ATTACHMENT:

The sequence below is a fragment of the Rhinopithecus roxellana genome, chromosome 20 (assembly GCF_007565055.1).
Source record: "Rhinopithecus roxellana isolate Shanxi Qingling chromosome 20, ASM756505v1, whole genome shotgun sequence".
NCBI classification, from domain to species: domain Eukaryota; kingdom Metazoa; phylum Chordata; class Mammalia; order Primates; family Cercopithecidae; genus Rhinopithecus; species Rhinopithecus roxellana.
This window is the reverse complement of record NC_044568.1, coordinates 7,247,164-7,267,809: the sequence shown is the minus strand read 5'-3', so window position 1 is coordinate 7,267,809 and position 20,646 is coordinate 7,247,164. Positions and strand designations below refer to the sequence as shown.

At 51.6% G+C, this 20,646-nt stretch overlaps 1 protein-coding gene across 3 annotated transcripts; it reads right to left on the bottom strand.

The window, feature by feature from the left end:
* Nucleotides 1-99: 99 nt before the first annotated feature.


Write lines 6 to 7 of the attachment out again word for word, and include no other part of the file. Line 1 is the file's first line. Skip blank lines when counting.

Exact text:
The window, feature by feature from the left end:
* Nucleotides 1-99: 99 nt before the first annotated feature.